Nischala Meni | The ConductorPosted on December 12, 2013 | by Michael Domanico
Meni uses her commute from Edison, N.J., to her advantage. Even with the constant back and forth, Meni has put down roots in the Kimmel Center for University Life, which she calls her favorite place in the city.
Kimmel is her hub — it’s where Meni meets with other representatives in the Commuter Student Council, organizes events with the Class Activities Board of 2015, works as a commuter assistant for Stern commuters and is an office assistant in operations.
Despite the added stress of relying on a train schedule, she values her family above any monotonous travel.
“I like that comfort that I can go home every day, have my own room, be at home, see my mom, see my family every day,” Meni said.
Even though Meni is now the epitome of commuter involvement, the transition into the lifestyle was not easy.
“At first it was really hard to adjust,” she said. “In high school, I was really shy, so I thought, let me put myself out there. Let me take this risk and just step out, and I’ll see how things go, and I’ll work with it. I’ll build myself up.”
Meni formed connections early on, and these bonds opened the door to on-campus involvement. The Student Resource Center helped her grow into her role as an advocate for commuter students. For the girl who dreamed of being a lawyer at a bank, Meni has reconsidered her career options because of her positive experiences interacting with other students.
“I work with students so often, different types of students, and I started getting really into student affairs,” Meni said. “This is something I feel like I really want to do, but student affairs has never really been a career for me … It’s very new, and my family’s also very new to it.”
Meni’s former Commuter Assistant Ksenija Mat, who graduated in 2012, noted Meni has been a leader since freshman year, when she helped organize events for her class.
“Nischala always made sure that everyone was on track and she always went above and beyond her responsibilities to ensure that her freshman peers had the best possible experience their first year,” Mat said.
As part of the Commuter Student Council, Meni has pushed for student artwork and new furniture in the Commuter Lounge, but one of her more recent focuses might impact commuter students the most — priority registration for commuters.
“Being part of the advocacy board will help me express these ideas, and even give me a means of pursuing them,” Meni said. “Because I also know I’m not the only one.”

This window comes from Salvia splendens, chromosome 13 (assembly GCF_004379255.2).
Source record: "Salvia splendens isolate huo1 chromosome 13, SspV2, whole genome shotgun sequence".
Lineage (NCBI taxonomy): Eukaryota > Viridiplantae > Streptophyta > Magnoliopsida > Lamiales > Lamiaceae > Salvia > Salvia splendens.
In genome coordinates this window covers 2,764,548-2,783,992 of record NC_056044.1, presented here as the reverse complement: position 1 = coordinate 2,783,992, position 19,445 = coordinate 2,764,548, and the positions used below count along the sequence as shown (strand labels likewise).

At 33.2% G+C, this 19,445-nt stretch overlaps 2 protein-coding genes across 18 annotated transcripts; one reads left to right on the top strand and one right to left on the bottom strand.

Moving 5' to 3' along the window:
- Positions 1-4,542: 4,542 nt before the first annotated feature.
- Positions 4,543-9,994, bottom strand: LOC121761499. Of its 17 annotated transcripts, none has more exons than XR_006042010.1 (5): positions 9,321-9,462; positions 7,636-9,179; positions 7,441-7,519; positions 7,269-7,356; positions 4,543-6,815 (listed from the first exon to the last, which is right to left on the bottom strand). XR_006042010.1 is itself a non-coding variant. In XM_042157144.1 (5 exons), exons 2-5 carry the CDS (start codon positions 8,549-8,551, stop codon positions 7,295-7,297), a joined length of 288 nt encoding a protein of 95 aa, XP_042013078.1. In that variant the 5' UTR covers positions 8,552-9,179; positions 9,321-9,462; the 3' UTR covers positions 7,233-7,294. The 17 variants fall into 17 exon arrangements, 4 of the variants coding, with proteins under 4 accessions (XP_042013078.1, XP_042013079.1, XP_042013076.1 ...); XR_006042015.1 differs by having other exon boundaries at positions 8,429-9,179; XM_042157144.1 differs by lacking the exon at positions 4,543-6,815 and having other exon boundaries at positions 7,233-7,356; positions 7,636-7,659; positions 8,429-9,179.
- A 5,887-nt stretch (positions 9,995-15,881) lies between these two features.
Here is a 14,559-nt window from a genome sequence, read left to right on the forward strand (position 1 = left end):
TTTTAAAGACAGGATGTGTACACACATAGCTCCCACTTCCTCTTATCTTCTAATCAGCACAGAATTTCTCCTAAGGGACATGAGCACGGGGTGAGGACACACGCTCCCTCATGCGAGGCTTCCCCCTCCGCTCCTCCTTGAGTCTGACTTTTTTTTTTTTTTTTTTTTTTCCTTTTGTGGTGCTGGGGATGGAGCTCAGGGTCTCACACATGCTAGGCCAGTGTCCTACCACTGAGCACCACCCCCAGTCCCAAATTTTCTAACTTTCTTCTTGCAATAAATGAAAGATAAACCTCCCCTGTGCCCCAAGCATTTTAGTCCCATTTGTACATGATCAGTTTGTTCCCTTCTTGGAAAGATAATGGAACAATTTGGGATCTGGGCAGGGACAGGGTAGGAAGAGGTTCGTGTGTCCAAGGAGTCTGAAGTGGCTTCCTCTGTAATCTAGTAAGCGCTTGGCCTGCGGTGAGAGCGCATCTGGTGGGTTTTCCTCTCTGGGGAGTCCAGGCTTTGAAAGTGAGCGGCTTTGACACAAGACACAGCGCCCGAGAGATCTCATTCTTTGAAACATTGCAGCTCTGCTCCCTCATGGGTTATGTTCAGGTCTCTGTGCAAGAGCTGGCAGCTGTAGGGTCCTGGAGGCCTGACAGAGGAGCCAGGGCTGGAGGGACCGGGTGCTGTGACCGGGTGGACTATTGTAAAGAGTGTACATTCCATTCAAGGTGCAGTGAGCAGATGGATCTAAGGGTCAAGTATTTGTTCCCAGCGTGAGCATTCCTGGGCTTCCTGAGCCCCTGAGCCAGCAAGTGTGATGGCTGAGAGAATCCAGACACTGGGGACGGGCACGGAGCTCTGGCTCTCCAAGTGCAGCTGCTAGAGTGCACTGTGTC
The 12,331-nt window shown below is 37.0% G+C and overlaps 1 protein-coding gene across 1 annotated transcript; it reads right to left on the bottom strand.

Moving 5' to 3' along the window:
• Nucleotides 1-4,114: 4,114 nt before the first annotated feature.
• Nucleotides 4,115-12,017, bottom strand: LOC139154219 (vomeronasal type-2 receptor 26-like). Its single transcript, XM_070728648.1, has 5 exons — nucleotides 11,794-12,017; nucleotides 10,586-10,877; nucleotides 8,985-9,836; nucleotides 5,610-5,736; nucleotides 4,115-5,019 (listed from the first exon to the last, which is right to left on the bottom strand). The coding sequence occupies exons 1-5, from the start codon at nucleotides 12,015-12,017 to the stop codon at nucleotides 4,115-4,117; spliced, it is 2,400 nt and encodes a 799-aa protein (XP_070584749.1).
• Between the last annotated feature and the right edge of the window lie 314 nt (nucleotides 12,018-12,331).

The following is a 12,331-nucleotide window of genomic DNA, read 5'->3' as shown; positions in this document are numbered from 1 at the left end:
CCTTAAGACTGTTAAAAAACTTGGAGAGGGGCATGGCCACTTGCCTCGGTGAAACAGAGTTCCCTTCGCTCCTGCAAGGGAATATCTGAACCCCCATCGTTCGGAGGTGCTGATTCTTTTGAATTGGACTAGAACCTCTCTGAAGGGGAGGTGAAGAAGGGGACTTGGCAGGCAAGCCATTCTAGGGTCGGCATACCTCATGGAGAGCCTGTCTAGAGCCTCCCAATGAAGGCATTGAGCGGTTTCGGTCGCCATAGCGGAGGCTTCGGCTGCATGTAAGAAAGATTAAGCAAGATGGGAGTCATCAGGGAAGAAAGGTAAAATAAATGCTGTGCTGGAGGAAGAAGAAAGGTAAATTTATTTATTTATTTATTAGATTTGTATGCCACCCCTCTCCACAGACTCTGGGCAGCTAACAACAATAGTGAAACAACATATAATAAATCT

With CAB, she has united students in different schools, and she serves as the only commuter for the class of 2015’s board. Meni said she knew she wanted to be involved in commuter student affairs, but her role in CAB has allowed her to connect to residential students as well. Meni’s role as the board’s vice president of administration has allowed her to focus on her favorite event of the year — the Fall Feast. Each year, hundreds of students flock to the event in search of food, friends and that often-elusive sense of community at NYU.
“[Meni] always brings the commuter perspective to our roundtable and will use her experiences with working with commuters to frame her opinions and suggestions for events,” said Pilar Mendez, a Steinhardt junior and vice president of internal affairs for CAB.
The evening of the feast, Meni organized other members of CAB and assigned tasks. She doled out fake leaves and lights, and projected a video of a large fireplace onto one of the walls, cementing a sense of home.
For Meni, who spent the first nine years of her life living in Hyderabad, India, finding such a home is essential. After joining her father in the United States, Meni and her family moved to New Jersey. He has been in India for work since Meni started NYU. But because of visa problems, he has been delayed in returning home.
“One of the reasons [I commute] is so that I can be there for my mom and brother,” Meni said. “It is especially important for my mom that I come home every day.”
Meni credits her mom with giving her the drive to succeed. With that influence in her life, Meni hopes she can inspire others to take a similar first, difficult step to become involved.
“I want to be a leader, I want to make [my mom] proud of me,” she said. “I want to make my path to the future, and I want to help people see that and find their own path.”
— Michael Domanico
Studio photography by Alexis Bynum, other images by Rachel Kaplan/WSN